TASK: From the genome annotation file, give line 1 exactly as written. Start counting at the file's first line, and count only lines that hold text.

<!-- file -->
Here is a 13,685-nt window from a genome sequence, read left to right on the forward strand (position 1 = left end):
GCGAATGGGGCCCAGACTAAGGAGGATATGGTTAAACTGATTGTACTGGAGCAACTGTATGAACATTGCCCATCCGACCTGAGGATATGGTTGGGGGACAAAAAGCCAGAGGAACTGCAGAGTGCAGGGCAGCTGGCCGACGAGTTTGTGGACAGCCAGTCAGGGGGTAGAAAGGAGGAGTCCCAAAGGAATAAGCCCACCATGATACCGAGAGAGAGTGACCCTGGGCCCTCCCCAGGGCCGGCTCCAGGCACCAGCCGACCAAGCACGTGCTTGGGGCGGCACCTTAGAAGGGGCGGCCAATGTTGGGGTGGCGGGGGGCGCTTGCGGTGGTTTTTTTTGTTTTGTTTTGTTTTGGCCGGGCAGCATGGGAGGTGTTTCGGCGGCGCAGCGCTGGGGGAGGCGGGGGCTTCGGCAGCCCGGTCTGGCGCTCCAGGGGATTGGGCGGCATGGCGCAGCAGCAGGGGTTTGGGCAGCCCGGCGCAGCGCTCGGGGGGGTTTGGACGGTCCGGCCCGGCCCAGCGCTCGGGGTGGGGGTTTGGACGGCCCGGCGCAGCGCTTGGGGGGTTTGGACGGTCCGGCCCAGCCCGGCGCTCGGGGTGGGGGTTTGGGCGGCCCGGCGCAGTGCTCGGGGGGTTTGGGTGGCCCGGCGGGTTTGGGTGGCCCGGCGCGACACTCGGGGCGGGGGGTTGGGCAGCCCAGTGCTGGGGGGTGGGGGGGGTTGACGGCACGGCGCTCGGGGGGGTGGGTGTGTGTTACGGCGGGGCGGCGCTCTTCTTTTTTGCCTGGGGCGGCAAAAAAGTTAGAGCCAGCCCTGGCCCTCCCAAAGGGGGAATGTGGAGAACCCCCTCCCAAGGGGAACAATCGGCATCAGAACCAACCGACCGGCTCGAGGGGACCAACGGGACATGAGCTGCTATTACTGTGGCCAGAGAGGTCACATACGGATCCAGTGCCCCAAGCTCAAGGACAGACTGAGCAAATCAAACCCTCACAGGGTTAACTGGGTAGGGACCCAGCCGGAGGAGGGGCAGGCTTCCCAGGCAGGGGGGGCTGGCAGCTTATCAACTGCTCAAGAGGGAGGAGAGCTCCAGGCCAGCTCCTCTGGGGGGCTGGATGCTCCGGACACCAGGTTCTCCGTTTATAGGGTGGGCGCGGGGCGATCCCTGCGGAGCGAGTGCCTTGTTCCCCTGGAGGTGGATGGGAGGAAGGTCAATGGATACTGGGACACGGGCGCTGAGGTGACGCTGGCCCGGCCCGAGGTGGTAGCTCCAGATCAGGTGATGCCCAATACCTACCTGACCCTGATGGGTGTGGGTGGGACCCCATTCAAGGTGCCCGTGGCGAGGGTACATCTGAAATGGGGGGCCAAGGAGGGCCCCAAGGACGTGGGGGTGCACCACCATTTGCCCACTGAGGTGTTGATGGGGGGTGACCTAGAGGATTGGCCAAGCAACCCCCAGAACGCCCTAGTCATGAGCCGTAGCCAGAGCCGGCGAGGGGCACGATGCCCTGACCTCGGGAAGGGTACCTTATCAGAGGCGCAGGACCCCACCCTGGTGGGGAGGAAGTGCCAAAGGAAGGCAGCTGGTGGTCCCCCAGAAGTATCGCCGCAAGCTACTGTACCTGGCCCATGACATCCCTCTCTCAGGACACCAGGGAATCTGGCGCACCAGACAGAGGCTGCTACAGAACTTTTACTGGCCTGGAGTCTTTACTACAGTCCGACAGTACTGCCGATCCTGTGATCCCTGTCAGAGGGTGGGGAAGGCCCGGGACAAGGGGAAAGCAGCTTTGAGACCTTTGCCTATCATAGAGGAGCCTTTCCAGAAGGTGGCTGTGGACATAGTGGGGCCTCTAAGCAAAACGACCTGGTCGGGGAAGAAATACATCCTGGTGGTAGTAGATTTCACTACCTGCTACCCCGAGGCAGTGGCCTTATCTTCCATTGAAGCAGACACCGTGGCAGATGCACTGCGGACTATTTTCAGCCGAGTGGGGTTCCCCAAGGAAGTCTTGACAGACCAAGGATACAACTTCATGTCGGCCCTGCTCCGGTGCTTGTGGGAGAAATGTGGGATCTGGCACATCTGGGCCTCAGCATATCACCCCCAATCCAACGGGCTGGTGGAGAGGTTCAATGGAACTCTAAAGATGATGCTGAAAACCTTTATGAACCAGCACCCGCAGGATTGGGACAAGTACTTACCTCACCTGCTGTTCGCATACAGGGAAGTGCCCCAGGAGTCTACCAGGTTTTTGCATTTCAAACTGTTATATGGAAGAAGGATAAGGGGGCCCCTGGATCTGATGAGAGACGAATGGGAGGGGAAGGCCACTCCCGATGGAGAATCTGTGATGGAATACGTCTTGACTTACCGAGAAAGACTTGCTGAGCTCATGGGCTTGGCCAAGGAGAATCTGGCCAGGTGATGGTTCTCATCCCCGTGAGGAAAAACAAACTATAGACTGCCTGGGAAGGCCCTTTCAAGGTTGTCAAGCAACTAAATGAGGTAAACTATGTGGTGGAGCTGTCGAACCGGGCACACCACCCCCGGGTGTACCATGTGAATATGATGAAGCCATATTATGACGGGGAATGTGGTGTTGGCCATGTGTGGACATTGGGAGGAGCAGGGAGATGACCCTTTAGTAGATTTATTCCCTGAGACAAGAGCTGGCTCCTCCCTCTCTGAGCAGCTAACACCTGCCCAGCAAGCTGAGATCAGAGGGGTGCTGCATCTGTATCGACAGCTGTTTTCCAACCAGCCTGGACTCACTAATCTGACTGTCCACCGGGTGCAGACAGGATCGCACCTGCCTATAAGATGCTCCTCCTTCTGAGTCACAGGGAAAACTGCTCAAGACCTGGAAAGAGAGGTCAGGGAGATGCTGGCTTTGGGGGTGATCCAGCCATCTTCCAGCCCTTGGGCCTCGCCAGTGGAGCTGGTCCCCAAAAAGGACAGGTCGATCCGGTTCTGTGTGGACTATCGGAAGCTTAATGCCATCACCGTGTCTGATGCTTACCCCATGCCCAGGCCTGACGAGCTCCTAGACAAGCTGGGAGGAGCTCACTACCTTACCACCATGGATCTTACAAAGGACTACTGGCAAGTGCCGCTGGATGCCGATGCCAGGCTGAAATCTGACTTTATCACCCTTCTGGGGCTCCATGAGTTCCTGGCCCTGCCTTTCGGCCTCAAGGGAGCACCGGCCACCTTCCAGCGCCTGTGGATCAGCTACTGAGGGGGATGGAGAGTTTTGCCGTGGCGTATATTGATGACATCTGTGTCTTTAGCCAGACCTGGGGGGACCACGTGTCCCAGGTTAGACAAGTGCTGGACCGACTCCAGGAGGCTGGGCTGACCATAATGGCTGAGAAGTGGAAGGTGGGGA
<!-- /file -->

Here is a 13,685-nt window from a genome sequence, read left to right on the forward strand (position 1 = left end):